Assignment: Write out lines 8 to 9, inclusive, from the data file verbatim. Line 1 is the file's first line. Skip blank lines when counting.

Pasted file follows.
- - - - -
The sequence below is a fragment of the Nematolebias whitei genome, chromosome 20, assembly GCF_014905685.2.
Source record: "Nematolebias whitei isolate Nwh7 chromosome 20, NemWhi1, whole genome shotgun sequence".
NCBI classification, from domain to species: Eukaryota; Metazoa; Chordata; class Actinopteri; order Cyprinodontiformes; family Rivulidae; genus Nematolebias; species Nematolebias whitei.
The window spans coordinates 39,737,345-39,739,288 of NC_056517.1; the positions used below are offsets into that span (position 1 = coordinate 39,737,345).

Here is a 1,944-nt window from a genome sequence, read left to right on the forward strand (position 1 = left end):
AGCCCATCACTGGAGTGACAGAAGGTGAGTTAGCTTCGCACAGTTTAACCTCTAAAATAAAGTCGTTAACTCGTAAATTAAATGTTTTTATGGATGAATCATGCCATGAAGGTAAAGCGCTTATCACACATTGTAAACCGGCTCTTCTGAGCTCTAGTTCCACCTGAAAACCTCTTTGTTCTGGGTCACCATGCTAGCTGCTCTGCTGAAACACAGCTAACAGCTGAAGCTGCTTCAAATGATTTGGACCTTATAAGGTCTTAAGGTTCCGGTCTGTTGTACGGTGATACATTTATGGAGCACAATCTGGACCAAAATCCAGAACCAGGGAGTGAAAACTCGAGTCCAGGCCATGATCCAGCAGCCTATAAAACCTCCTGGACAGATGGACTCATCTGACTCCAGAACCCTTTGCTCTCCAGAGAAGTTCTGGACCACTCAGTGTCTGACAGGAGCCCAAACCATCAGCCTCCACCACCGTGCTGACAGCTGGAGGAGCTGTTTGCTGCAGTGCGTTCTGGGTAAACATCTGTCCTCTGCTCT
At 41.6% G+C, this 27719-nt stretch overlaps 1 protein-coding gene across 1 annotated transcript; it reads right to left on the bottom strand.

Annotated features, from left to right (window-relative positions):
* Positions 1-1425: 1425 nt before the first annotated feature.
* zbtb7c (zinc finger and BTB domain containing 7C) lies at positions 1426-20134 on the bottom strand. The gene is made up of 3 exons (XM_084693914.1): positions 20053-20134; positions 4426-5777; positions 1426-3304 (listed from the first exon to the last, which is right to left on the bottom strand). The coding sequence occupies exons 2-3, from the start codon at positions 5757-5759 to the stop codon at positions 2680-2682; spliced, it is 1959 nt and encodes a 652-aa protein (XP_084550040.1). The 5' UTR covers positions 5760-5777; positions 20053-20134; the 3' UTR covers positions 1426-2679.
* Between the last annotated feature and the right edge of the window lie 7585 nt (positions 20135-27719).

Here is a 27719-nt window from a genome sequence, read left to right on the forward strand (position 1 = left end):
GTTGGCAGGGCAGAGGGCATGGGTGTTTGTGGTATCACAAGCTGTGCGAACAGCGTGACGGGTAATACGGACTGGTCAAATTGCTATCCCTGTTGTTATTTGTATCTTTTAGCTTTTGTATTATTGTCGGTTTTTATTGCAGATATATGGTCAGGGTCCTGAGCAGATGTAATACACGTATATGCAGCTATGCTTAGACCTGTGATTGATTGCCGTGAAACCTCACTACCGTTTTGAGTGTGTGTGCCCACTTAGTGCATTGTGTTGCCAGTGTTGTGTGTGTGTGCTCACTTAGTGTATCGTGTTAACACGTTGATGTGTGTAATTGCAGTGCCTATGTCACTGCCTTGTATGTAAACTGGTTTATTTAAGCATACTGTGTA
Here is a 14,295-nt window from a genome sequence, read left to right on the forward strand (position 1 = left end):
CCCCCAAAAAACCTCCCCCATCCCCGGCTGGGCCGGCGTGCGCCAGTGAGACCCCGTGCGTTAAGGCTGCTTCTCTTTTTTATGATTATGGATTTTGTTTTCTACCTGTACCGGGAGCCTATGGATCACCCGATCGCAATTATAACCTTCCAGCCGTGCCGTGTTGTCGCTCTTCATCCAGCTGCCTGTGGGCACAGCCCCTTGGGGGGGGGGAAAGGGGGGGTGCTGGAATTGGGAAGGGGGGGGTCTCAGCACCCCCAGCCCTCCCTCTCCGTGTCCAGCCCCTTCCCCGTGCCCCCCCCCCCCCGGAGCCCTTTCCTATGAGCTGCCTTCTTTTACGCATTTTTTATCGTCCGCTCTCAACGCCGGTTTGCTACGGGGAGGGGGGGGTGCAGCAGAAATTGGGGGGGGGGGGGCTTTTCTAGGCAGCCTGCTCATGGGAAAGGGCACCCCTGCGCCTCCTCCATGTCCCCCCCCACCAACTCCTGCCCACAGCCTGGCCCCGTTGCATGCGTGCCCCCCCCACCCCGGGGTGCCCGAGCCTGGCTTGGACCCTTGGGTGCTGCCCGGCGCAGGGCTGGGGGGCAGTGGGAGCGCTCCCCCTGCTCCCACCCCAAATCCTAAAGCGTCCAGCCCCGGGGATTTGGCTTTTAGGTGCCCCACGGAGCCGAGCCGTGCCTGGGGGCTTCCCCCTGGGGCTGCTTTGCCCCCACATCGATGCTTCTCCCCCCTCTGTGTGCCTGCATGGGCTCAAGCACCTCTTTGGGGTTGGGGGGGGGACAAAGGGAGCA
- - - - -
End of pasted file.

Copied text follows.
Annotated features, from left to right (window-relative positions):
* Positions 1-1425: 1425 nt before the first annotated feature.